Why does Griffin decide to embark on his journey in Black Like Me?

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Griffin outlines his reasons for—with the help of dermatologists—turning himself into a black man and journeying into the deep South in 1959 in the first few pages of the book. He says that the suicide tendencies of black men had risen in the last few years, contradicting the claims coming...

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Griffin outlines his reasons for—with the help of dermatologists—turning himself into a black man and journeying into the deep South in 1959 in the first few pages of the book. He says that the suicide tendencies of black men had risen in the last few years, contradicting the claims coming out of the south that white and black people shared a "wonderfully, harmonious relationship."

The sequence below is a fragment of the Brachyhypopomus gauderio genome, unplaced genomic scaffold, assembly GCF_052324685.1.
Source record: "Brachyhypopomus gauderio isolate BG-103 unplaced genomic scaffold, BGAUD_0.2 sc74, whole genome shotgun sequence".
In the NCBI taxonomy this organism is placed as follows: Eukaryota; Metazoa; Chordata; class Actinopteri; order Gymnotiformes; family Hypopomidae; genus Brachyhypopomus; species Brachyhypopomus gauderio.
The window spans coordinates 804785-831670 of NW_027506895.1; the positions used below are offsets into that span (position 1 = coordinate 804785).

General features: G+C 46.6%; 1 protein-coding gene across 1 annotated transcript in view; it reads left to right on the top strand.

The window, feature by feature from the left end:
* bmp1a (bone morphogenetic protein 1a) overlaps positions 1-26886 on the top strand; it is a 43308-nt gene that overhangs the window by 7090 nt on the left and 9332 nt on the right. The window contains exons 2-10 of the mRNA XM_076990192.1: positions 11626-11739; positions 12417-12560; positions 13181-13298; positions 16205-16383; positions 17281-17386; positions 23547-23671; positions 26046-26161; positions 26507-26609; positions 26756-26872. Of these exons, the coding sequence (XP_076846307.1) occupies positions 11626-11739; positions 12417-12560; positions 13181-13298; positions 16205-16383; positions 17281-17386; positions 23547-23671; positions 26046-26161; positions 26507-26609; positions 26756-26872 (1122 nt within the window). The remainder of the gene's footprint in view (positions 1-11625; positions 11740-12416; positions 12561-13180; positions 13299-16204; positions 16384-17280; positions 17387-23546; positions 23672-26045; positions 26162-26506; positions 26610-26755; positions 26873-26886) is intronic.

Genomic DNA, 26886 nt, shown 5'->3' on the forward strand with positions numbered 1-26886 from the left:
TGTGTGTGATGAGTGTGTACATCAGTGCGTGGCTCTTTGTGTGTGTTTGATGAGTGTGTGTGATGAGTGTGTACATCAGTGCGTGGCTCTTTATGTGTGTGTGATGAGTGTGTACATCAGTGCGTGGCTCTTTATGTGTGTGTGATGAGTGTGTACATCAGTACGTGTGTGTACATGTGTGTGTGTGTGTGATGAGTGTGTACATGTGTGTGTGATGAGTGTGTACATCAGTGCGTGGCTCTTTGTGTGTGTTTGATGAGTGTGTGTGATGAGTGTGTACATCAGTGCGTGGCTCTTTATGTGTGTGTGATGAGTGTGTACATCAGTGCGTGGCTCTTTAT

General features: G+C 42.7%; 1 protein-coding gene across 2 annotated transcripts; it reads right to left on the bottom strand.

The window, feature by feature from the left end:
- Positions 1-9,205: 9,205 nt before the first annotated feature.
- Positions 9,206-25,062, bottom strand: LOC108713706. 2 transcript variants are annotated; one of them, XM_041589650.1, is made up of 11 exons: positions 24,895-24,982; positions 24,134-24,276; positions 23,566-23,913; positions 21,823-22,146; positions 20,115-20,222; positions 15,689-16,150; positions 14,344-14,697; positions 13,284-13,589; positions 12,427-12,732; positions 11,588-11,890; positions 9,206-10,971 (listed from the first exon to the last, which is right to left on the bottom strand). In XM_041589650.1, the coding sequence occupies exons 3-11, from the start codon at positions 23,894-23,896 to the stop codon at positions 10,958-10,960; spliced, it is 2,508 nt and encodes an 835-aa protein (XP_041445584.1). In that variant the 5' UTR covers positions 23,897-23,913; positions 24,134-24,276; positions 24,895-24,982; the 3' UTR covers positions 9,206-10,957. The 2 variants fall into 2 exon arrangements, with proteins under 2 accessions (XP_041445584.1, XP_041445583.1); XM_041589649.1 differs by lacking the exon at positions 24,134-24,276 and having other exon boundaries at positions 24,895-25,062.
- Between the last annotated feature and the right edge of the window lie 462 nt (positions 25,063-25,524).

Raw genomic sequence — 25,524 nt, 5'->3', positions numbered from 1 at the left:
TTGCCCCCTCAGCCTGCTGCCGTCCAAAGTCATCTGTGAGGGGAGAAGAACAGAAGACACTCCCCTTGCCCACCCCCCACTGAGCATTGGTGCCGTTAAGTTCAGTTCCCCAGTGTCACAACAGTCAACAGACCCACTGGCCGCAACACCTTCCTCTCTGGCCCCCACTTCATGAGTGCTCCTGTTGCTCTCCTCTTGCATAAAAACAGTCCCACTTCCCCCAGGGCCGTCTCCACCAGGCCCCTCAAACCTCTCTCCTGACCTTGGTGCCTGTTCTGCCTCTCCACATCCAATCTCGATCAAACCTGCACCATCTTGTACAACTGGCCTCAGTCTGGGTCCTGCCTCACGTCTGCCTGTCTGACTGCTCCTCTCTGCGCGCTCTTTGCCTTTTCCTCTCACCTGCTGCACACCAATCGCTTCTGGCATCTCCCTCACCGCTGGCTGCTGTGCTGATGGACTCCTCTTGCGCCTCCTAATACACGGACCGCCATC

In reality, Griffin states that black and white people had little to do with each other, to the point where they had no idea what was going on in each other's community:

The only way I could see to bridge the gap between us was to become a negro.

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